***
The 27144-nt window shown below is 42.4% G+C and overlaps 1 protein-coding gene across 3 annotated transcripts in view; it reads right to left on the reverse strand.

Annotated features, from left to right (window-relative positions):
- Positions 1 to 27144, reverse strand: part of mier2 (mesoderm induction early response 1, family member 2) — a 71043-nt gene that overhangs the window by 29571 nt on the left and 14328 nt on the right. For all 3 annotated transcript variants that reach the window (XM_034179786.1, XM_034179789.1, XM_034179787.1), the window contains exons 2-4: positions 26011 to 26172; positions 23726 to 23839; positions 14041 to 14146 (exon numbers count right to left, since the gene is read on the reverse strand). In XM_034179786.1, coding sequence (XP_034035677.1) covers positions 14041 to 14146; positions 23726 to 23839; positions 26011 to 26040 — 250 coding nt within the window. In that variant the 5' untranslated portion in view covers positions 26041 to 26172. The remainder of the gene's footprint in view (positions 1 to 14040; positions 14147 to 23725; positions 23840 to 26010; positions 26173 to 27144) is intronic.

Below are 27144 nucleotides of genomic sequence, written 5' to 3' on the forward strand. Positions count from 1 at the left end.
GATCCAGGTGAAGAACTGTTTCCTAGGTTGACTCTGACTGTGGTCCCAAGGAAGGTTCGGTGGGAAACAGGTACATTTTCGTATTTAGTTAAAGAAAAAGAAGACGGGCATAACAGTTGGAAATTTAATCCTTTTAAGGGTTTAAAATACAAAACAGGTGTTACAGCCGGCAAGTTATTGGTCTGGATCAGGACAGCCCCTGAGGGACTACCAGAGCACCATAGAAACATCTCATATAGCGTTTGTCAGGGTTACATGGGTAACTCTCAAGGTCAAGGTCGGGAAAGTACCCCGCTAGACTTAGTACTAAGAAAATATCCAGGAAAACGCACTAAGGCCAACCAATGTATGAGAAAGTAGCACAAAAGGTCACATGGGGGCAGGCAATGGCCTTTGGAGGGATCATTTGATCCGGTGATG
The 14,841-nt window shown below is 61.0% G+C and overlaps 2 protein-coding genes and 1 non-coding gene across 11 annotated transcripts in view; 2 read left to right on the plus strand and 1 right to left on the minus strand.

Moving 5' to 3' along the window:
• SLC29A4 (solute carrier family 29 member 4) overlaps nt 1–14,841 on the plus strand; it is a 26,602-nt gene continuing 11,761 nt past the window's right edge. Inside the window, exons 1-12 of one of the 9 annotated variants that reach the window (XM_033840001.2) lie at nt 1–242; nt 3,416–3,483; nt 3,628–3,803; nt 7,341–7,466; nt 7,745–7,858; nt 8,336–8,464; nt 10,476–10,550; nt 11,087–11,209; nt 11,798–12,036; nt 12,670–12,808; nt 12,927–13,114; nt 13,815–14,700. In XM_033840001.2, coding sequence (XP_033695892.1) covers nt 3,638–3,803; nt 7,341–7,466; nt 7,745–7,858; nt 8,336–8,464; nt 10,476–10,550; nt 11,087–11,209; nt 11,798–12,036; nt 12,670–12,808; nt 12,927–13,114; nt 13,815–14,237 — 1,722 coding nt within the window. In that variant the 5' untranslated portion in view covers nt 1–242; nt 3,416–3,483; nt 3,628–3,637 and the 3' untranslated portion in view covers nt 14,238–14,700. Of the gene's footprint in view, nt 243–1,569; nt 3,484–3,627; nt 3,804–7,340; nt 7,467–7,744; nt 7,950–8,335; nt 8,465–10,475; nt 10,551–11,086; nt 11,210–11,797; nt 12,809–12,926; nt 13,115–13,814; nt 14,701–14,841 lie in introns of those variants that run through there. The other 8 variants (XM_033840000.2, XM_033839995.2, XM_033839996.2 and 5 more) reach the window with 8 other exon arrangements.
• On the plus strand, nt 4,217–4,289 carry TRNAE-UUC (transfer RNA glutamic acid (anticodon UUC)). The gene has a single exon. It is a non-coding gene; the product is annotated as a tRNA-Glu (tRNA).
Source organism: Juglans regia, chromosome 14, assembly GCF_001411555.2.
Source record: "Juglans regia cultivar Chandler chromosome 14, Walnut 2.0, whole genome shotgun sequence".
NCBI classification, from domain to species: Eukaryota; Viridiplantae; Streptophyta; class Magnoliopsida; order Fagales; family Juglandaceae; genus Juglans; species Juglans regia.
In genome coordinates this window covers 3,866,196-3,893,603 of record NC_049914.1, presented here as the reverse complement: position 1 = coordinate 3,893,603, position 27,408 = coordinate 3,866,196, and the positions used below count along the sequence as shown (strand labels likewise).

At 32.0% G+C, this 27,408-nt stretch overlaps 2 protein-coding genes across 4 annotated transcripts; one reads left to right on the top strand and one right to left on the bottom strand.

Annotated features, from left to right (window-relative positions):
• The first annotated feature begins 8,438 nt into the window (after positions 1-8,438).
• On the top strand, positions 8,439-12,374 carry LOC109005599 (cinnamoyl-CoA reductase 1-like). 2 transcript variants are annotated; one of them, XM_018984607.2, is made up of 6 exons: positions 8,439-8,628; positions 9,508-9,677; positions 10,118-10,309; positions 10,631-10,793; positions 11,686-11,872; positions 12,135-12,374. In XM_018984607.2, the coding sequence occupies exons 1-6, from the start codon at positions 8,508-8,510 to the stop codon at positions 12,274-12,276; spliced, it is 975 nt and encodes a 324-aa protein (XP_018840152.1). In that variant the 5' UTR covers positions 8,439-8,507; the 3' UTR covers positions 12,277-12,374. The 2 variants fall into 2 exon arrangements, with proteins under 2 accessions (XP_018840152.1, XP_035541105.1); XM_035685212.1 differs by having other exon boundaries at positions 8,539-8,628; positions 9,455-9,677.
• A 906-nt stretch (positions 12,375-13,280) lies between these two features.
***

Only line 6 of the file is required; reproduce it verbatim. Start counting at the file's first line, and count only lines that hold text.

The 14,841-nt window shown below is 61.0% G+C and overlaps 2 protein-coding genes and 1 non-coding gene across 11 annotated transcripts in view; 2 read left to right on the plus strand and 1 right to left on the minus strand.